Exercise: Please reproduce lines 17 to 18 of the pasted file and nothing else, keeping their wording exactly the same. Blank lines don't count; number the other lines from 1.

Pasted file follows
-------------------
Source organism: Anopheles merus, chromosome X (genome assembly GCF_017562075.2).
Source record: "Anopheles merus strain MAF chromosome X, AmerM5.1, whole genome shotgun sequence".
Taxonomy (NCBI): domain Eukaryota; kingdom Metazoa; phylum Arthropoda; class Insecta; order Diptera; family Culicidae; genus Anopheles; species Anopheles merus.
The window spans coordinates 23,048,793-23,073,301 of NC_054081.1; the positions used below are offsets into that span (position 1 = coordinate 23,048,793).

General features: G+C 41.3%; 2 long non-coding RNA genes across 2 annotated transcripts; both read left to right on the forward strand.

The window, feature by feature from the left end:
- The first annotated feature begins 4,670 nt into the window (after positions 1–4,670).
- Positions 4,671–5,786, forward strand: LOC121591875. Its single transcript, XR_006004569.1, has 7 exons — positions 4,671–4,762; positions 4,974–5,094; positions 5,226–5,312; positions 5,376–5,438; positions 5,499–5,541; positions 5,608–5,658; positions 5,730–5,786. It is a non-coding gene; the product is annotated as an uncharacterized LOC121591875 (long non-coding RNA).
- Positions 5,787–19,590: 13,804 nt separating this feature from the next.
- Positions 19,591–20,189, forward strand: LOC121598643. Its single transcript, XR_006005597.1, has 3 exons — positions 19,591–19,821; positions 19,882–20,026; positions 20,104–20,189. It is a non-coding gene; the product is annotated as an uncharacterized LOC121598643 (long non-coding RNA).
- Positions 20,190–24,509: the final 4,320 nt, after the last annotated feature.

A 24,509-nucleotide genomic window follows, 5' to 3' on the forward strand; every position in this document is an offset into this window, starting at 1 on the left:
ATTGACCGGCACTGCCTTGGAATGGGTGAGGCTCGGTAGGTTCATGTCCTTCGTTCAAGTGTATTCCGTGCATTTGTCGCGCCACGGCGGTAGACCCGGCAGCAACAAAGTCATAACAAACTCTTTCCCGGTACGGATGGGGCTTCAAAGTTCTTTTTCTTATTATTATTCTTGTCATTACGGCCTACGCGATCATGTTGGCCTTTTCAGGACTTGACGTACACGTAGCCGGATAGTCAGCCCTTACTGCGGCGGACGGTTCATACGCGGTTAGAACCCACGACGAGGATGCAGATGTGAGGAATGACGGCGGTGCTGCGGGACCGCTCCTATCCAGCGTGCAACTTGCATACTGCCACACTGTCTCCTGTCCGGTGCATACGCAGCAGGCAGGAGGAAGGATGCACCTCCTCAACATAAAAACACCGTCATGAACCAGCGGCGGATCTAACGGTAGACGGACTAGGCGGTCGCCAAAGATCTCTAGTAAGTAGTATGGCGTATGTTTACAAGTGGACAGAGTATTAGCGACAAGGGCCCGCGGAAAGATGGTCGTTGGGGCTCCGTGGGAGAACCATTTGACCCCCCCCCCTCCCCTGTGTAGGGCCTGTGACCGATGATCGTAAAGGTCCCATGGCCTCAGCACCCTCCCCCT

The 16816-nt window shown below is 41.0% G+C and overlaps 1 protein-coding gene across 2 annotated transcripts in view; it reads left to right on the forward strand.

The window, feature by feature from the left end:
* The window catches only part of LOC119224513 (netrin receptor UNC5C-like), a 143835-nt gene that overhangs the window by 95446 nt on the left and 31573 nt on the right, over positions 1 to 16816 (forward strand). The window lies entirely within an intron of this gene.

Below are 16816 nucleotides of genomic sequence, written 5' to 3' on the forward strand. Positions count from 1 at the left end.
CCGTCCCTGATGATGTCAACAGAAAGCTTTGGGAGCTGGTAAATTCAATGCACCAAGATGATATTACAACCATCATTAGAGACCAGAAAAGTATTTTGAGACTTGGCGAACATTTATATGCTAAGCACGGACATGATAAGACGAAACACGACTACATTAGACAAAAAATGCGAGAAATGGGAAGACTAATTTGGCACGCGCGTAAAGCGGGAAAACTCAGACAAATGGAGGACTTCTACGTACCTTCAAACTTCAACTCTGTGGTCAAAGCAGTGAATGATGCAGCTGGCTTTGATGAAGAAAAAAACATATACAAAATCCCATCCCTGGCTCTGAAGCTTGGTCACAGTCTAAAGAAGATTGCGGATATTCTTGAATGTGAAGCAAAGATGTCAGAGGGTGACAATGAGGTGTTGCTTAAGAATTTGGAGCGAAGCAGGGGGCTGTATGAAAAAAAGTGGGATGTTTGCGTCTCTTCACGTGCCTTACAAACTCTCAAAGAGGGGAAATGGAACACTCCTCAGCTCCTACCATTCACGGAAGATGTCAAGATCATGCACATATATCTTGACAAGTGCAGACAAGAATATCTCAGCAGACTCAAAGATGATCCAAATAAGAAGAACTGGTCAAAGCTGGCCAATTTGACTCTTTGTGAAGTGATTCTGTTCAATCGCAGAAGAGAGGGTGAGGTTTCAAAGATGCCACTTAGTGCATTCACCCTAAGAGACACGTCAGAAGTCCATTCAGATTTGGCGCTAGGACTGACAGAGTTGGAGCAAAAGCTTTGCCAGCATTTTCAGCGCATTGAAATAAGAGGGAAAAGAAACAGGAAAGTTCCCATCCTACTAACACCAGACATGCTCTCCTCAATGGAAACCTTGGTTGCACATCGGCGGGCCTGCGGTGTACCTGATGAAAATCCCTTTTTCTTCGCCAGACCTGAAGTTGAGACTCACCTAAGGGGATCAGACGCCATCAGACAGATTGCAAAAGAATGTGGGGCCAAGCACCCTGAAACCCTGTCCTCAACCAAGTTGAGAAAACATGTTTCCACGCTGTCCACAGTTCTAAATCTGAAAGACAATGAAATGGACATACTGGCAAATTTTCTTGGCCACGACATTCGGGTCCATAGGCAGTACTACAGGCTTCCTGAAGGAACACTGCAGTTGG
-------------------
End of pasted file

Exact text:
Below are 16816 nucleotides of genomic sequence, written 5' to 3' on the forward strand. Positions count from 1 at the left end.
CCGTCCCTGATGATGTCAACAGAAAGCTTTGGGAGCTGGTAAATTCAATGCACCAAGATGATATTACAACCATCATTAGAGACCAGAAAAGTATTTTGAGACTTGGCGAACATTTATATGCTAAGCACGGACATGATAAGACGAAACACGACTACATTAGACAAAAAATGCGAGAAATGGGAAGACTAATTTGGCACGCGCGTAAAGCGGGAAAACTCAGACAAATGGAGGACTTCTACGTACCTTCAAACTTCAACTCTGTGGTCAAAGCAGTGAATGATGCAGCTGGCTTTGATGAAGAAAAAAACATATACAAAATCCCATCCCTGGCTCTGAAGCTTGGTCACAGTCTAAAGAAGATTGCGGATATTCTTGAATGTGAAGCAAAGATGTCAGAGGGTGACAATGAGGTGTTGCTTAAGAATTTGGAGCGAAGCAGGGGGCTGTATGAAAAAAAGTGGGATGTTTGCGTCTCTTCACGTGCCTTACAAACTCTCAAAGAGGGGAAATGGAACACTCCTCAGCTCCTACCATTCACGGAAGATGTCAAGATCATGCACATATATCTTGACAAGTGCAGACAAGAATATCTCAGCAGACTCAAAGATGATCCAAATAAGAAGAACTGGTCAAAGCTGGCCAATTTGACTCTTTGTGAAGTGATTCTGTTCAATCGCAGAAGAGAGGGTGAGGTTTCAAAGATGCCACTTAGTGCATTCACCCTAAGAGACACGTCAGAAGTCCATTCAGATTTGGCGCTAGGACTGACAGAGTTGGAGCAAAAGCTTTGCCAGCATTTTCAGCGCATTGAAATAAGAGGGAAAAGAAACAGGAAAGTTCCCATCCTACTAACACCAGACATGCTCTCCTCAATGGAAACCTTGGTTGCACATCGGCGGGCCTGCGGTGTACCTGATGAAAATCCCTTTTTCTTCGCCAGACCTGAAGTTGAGACTCACCTAAGGGGATCAGACGCCATCAGACAGATTGCAAAAGAATGTGGGGCCAAGCACCCTGAAACCCTGTCCTCAACCAAGTTGAGAAAACATGTTTCCACGCTGTCCACAGTTCTAAATCTGAAAGACAATGAAATGGACATACTGGCAAATTTTCTTGGCCACGACATTCGGGTCCATAGGCAGTACTACAGGCTTCCTGAAGGAACACTGCAGTTGG